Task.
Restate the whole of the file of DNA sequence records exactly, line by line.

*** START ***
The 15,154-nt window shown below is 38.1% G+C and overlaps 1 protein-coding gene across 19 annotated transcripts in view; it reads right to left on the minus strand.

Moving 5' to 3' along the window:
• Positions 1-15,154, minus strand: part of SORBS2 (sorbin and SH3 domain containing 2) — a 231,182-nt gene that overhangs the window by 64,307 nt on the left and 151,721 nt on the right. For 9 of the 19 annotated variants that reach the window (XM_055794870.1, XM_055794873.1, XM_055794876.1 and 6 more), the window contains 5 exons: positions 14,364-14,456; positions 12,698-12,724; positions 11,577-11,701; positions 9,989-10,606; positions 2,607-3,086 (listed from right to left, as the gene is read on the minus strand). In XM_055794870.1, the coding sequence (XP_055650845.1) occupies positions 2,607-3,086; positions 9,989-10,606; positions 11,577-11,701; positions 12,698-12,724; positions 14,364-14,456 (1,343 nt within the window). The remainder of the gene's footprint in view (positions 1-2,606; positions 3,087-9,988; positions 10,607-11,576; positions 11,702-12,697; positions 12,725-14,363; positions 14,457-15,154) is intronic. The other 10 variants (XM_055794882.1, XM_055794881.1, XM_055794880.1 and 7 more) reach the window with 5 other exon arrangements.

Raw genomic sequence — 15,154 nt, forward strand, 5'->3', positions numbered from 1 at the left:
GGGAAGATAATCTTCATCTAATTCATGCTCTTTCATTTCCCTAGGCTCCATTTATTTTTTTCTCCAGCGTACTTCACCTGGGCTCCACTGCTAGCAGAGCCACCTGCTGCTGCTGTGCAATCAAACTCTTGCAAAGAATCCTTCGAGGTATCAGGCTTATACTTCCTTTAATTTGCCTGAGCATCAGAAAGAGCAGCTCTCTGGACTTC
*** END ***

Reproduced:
The 15,154-nt window shown below is 38.1% G+C and overlaps 1 protein-coding gene across 19 annotated transcripts in view; it reads right to left on the minus strand.

Moving 5' to 3' along the window:
• Positions 1-15,154, minus strand: part of SORBS2 (sorbin and SH3 domain containing 2) — a 231,182-nt gene that overhangs the window by 64,307 nt on the left and 151,721 nt on the right. For 9 of the 19 annotated variants that reach the window (XM_055794870.1, XM_055794873.1, XM_055794876.1 and 6 more), the window contains 5 exons: positions 14,364-14,456; positions 12,698-12,724; positions 11,577-11,701; positions 9,989-10,606; positions 2,607-3,086 (listed from right to left, as the gene is read on the minus strand). In XM_055794870.1, the coding sequence (XP_055650845.1) occupies positions 2,607-3,086; positions 9,989-10,606; positions 11,577-11,701; positions 12,698-12,724; positions 14,364-14,456 (1,343 nt within the window). The remainder of the gene's footprint in view (positions 1-2,606; positions 3,087-9,988; positions 10,607-11,576; positions 11,702-12,697; positions 12,725-14,363; positions 14,457-15,154) is intronic. The other 10 variants (XM_055794882.1, XM_055794881.1, XM_055794880.1 and 7 more) reach the window with 5 other exon arrangements.

Raw genomic sequence — 15,154 nt, forward strand, 5'->3', positions numbered from 1 at the left:
GGGAAGATAATCTTCATCTAATTCATGCTCTTTCATTTCCCTAGGCTCCATTTATTTTTTTCTCCAGCGTACTTCACCTGGGCTCCACTGCTAGCAGAGCCACCTGCTGCTGCTGTGCAATCAAACTCTTGCAAAGAATCCTTCGAGGTATCAGGCTTATACTTCCTTTAATTTGCCTGAGCATCAGAAAGAGCAGCTCTCTGGACTTC